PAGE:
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Phishing scams reach record high according to the Better Business Bureau


Phishing scams are on the rise, according to data released by the Better Business Bureau.

A study published this month shows 2023 saw a record-high number of phishing scams to the BBB last year, totaling 9,288 reports.

On top of this, 2024 is on track to exceed this record, with 3,363 reports already in the first quarter of this year.

Phishing is when scammers impersonate legitimate people or businesses and try to get victims to turn over personal information or money.

Mexico resident Stacy Keys is one of the more than 3,000 to fall victim to a phishing scam so far in 2024.

"That won't happen again," Keys said. "That won't happen again under no circumstance."

A few months ago, Keys was in Texas when he started looking for a rental car online. He clicked on what he thought was a website for Hertz Car Rental and called the number on his screen.

"I call the phone number on the screen. The guy says, 'This is the corporate office of Hertz rental, do you need a rental car?' I'm like, 'Yeah,'" Keys said. "They talked real professional and everything."

The man on the phone told Keys their website was down, and Keys would have to pay using a prepaid card. Within an hour, Keys said he went to Walgreens and put $500 on a Go2bank card, before he was then asked to go back and put another $300 on a card.

The man on the phone said Keys would get his $300 deposit back and that the car would be delivered to Keys' location.

Keys said he then drove by a legitimate Hertz Car Rental branch, and the worker inside told him the number he was speaking with wasn't a Hertz representative, and that he'd been scammed.

Keys has since reported the scam and has been unsuccessful in getting his $800 back.

He said the man who scammed him will no longer answer his calls, and the Go2bank representatives said his money is already gone.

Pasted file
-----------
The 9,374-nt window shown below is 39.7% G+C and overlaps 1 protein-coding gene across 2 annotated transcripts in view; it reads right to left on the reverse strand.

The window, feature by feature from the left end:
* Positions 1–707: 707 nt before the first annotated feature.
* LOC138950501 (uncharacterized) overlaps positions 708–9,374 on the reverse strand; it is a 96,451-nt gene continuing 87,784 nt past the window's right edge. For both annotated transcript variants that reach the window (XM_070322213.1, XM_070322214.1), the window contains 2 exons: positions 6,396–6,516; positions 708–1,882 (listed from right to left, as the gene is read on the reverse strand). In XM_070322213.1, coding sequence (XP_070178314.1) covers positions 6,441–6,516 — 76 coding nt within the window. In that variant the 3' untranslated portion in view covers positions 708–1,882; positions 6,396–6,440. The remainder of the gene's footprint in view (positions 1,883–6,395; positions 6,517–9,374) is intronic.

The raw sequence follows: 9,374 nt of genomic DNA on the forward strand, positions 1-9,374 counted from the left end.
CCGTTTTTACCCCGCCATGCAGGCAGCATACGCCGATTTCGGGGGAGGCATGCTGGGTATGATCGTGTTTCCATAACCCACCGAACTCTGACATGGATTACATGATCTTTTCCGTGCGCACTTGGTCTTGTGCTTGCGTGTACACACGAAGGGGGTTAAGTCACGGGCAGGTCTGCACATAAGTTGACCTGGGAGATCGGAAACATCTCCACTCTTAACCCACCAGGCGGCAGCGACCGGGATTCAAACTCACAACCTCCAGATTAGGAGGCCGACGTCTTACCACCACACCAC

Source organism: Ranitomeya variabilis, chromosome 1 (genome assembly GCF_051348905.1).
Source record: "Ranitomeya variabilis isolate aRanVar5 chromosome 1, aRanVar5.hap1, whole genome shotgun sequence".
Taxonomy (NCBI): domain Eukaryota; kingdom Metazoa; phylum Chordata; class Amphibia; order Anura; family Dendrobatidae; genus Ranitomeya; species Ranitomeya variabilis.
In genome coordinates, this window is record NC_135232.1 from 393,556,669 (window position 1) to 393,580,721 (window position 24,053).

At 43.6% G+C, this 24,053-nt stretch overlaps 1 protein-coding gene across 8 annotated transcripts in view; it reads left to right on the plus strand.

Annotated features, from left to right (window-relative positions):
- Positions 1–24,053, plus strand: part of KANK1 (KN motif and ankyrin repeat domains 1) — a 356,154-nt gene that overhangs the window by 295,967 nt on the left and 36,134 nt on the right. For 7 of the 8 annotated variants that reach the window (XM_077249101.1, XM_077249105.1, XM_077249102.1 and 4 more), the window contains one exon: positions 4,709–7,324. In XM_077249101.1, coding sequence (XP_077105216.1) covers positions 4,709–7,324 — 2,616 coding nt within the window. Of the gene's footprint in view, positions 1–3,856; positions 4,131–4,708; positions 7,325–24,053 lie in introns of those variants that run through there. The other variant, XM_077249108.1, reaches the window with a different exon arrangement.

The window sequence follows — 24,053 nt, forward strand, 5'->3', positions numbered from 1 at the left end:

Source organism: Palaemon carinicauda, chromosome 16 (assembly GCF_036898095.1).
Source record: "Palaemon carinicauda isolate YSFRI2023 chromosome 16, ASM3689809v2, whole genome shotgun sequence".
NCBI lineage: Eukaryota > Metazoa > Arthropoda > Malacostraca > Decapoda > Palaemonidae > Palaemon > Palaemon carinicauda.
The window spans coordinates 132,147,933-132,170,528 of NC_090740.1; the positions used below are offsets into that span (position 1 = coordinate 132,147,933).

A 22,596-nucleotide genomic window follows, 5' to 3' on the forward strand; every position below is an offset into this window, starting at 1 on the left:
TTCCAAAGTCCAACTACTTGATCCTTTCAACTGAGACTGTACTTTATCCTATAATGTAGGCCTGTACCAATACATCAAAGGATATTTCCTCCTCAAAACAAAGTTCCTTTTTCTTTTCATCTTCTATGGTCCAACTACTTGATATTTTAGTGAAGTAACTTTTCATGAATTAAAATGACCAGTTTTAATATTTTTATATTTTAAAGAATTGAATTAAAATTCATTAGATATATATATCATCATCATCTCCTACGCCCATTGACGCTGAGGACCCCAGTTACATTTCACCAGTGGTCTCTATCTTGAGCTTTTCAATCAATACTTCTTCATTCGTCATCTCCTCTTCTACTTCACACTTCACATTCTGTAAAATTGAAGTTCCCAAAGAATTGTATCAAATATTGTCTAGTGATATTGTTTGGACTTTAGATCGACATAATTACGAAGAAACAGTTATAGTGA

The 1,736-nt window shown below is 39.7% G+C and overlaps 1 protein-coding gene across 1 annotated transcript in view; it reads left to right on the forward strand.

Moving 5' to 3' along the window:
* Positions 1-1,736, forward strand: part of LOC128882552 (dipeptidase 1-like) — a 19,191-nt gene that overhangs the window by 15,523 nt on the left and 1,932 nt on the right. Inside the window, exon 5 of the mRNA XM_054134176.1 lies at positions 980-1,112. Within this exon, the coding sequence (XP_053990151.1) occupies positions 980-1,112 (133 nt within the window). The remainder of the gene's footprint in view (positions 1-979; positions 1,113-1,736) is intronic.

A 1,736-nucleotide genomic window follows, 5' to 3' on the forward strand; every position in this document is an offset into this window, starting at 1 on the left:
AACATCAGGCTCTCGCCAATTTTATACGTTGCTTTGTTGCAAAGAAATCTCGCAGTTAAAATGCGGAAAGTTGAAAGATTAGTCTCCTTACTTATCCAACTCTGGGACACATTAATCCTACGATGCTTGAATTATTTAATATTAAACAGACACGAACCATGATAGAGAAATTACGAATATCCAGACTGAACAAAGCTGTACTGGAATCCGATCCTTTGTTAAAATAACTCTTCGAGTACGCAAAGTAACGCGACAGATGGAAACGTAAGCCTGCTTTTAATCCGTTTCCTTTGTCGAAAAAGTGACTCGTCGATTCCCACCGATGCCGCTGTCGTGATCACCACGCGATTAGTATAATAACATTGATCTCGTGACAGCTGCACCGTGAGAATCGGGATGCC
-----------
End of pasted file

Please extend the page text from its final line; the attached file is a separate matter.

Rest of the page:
BBB Spokesperson Khesha Duncan said technology and artificial intelligence are allowing scammers to get trickier.

"It's unfortunately getting easier for scammers to mimic websites, take a logo off of a legitimate website, create their own website and trick people into thinking it's real," Duncan said.

Typically, phishing scams occur over email and try to get victims to click on unknown links. However, phishing scams can also occur via text message or phone call.

Since 2021, there have been 23,126 phishing reports to the BBB, with a median loss of $300 each. These include:

  • 9,793 phishing reports
  • 9,031 vishing reports, or phishing attempts by phone call
  • 3,744 smishing reports, or phishing attempts by text message
  • 348 pharming reports, or phishing reports that download ransomware to a device

In a press release, the BBB said, "Phishing, despite being one of the oldest and most well-known scam techniques, continues to be successful because of its adaptability to various forms of communication."

Keys said he agrees.

"Each scammer has a different scheme that they pull, so you never know what the scheme is going to be," Keys said. "You just have to be cautious about the conversation and what it is that you're doing."

Red flags of phishing scams include:

  • Reports of suspicious activity or account problems
  • Asks for financial information
  • Includes an unknown link
  • Sends unsolicited coupons
  • Generic message and well-known logo
  • Contains typos
  • Uses urgent language
  • Offers government refunds

If someone falls victim to a scam, they should report it to the BBB Scam Tracker, Federal Trade Commission and local law enforcement.

Keys reported his scam and has come to terms with the fact he won't get his money back.

He does, however, believe the banks and prepaid cards should be able to do more to combat scams. He claims Go2bank hung up on him multiple times and could tell him who used the money off of the prepaid card, but they couldn't get his money back.

"If you know who took the money, then why can't you go after him and get him? Because that's my money," Keys said.

ABC 17 News did reach out to Go2bank in an attempt to ask about their procedures when their prepaid cards are used in a scam. A customer service representative said the company does not have a media relations department.

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Morgan Buresh

Morgan is an evening anchor and reporter who came to ABC 17 News in April 2023.


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